Why does she think we want to believe in other worlds? ‘There’s a feeling that we want the world to be a little bigger and weirder.’ She mentions the difference between the genres of dark fantasy and horror: ‘The thing about dark fantasy is that no matter how bad the thing is there’s always this sense of awe. And that horror is an aberration, it’s the wrongness. Fantasy – even if something is about to eat you, you’re sort of glad it exists, because the world is bigger with it.’
I ask her if she’s ever met a fairy. ‘No.’ Would she like to? ‘Sure! I love the idea – I love the idea that the world might be bigger and weirder.’
Turning to her book, The Cruel Prince was born with its prologue ‘where you have these three kids, they’re home with their parents, and a stranger comes to the door … somebody who has come for his heir, right, and then the protagonist gets swept along with it. It’s not about her, but she’s drawn up into these circumstances. That was the idea, [and] with that the idea of growing up raised by someone that you can’t help loving but also hating.’ In its shocking prologue, central character Jude’s parents are murdered in front of her and her sisters by Madoc, a lord of Faerie, who then, actually quite honourably, takes the sisters back to his own land to bring them up as his own.
The complexities of court machinations, plots and counter plots are dealt with very carefully by Black. How does she cope with it all? ‘I really find that stuff very pleasurable. I think that it’s fun to work out, though it’s not always easy.’ She loves being surprised in her reading, and what motivates her writing is also the pleasure of shaping a good surprise.
‘I love when people have one foot in two worlds’
Her heroine, Jude, is a fascinating creation, stubborn and brave, neither at home in the mortal world, nor in Faerie: ‘The thing that intrigues me about Jude is that I love when people have one foot in two worlds. I think that’s a really interesting problem … How do you choose when you’re part and parcel of two things? When you’re neither fish nor fowl nor good red herring.’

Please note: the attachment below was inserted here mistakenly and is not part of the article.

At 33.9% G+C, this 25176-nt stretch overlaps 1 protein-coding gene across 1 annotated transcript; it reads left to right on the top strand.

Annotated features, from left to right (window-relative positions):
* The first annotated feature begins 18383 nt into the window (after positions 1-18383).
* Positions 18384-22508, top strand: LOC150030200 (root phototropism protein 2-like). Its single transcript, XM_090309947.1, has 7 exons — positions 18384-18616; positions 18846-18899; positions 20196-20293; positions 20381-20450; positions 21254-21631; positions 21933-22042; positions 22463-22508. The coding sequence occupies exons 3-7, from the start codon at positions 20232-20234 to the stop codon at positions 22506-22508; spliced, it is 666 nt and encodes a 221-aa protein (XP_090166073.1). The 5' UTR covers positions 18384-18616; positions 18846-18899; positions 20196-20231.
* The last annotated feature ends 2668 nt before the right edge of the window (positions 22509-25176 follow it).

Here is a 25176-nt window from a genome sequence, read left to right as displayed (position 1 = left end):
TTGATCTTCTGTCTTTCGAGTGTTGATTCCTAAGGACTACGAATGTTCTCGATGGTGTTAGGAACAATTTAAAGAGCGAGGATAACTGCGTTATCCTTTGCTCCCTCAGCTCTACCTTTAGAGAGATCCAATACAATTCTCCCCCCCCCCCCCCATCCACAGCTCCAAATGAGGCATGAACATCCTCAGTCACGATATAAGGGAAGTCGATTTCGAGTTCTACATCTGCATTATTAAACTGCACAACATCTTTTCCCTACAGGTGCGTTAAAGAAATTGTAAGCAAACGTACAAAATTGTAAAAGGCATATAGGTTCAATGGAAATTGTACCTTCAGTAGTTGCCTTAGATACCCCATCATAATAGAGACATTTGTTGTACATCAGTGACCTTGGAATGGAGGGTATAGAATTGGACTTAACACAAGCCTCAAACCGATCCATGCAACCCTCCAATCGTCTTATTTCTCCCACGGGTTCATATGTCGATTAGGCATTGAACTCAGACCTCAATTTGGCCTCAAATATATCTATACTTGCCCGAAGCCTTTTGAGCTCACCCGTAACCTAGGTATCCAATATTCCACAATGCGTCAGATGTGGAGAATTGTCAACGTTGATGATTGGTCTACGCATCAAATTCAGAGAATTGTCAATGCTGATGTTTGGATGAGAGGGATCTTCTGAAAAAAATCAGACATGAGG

Jude’s nature is central to the novel, particularly her relationship with power: ‘She’s so powerless, she’s been raised by a man who is deeply concerned with power, and who is willing to make some pretty brutal calculations, and when she has an opportunity for power she goes for it – how far she goes remains to be seen.’
So what next for Jude? ‘There’s two more books! … the question is who she’s willing to become, is she willing to become like Madoc. He’s her model in some way but what does that mean, what do you turn into in that situation? Do you wind up doing the things he’s done? Or how bad do you get?’ It looks like there’s many more twists and turns to come in the forthcoming volumes.
Before we finish, I ask her about the political situation in US. Do fantasy writers have a duty to speak out, more than ever before? ‘We all have to stand up and say something. If you’re a citizen of the US, right now is the time to really make your voice heard.’
Philip Womack is an author and critic. His books include The Double Axe and the Darkening Path trilogy. He is crowdfunding his new novel The Arrow of Apollo with Unbound.
The Cruel Prince, book one in The Folk of the Air series is published by Hot Key Books, 978-1-4714-0645-4 £12.99 hbk.